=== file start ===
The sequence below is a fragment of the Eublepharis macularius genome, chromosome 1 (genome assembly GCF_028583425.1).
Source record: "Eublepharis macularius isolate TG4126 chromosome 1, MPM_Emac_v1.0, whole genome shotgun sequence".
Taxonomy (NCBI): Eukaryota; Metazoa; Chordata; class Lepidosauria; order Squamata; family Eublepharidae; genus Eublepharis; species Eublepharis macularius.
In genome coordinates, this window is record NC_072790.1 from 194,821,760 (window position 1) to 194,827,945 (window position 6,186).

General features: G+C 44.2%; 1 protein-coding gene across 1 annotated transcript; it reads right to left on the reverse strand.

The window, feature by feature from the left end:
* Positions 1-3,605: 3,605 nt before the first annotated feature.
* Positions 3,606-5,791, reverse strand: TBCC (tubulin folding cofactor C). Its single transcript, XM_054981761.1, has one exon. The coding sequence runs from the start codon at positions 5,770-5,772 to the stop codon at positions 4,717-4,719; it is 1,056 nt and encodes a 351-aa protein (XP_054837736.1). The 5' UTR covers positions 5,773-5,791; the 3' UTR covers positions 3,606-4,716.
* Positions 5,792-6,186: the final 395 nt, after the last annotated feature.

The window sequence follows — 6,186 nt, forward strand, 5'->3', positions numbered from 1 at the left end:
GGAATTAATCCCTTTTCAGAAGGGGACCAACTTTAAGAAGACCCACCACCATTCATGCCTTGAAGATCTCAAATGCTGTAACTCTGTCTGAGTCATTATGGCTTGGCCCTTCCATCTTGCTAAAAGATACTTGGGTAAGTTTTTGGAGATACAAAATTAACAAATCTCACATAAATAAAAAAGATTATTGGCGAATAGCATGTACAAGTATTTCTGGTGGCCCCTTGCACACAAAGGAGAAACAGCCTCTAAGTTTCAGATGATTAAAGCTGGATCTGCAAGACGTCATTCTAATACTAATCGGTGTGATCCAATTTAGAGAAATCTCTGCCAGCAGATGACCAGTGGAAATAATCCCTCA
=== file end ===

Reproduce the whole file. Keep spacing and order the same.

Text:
The sequence below is a fragment of the Eublepharis macularius genome, chromosome 1 (genome assembly GCF_028583425.1).
Source record: "Eublepharis macularius isolate TG4126 chromosome 1, MPM_Emac_v1.0, whole genome shotgun sequence".
Taxonomy (NCBI): Eukaryota; Metazoa; Chordata; class Lepidosauria; order Squamata; family Eublepharidae; genus Eublepharis; species Eublepharis macularius.
In genome coordinates, this window is record NC_072790.1 from 194,821,760 (window position 1) to 194,827,945 (window position 6,186).

General features: G+C 44.2%; 1 protein-coding gene across 1 annotated transcript; it reads right to left on the reverse strand.

The window, feature by feature from the left end:
* Positions 1-3,605: 3,605 nt before the first annotated feature.
* Positions 3,606-5,791, reverse strand: TBCC (tubulin folding cofactor C). Its single transcript, XM_054981761.1, has one exon. The coding sequence runs from the start codon at positions 5,770-5,772 to the stop codon at positions 4,717-4,719; it is 1,056 nt and encodes a 351-aa protein (XP_054837736.1). The 5' UTR covers positions 5,773-5,791; the 3' UTR covers positions 3,606-4,716.
* Positions 5,792-6,186: the final 395 nt, after the last annotated feature.

The window sequence follows — 6,186 nt, forward strand, 5'->3', positions numbered from 1 at the left end:
GGAATTAATCCCTTTTCAGAAGGGGACCAACTTTAAGAAGACCCACCACCATTCATGCCTTGAAGATCTCAAATGCTGTAACTCTGTCTGAGTCATTATGGCTTGGCCCTTCCATCTTGCTAAAAGATACTTGGGTAAGTTTTTGGAGATACAAAATTAACAAATCTCACATAAATAAAAAAGATTATTGGCGAATAGCATGTACAAGTATTTCTGGTGGCCCCTTGCACACAAAGGAGAAACAGCCTCTAAGTTTCAGATGATTAAAGCTGGATCTGCAAGACGTCATTCTAATACTAATCGGTGTGATCCAATTTAGAGAAATCTCTGCCAGCAGATGACCAGTGGAAATAATCCCTCA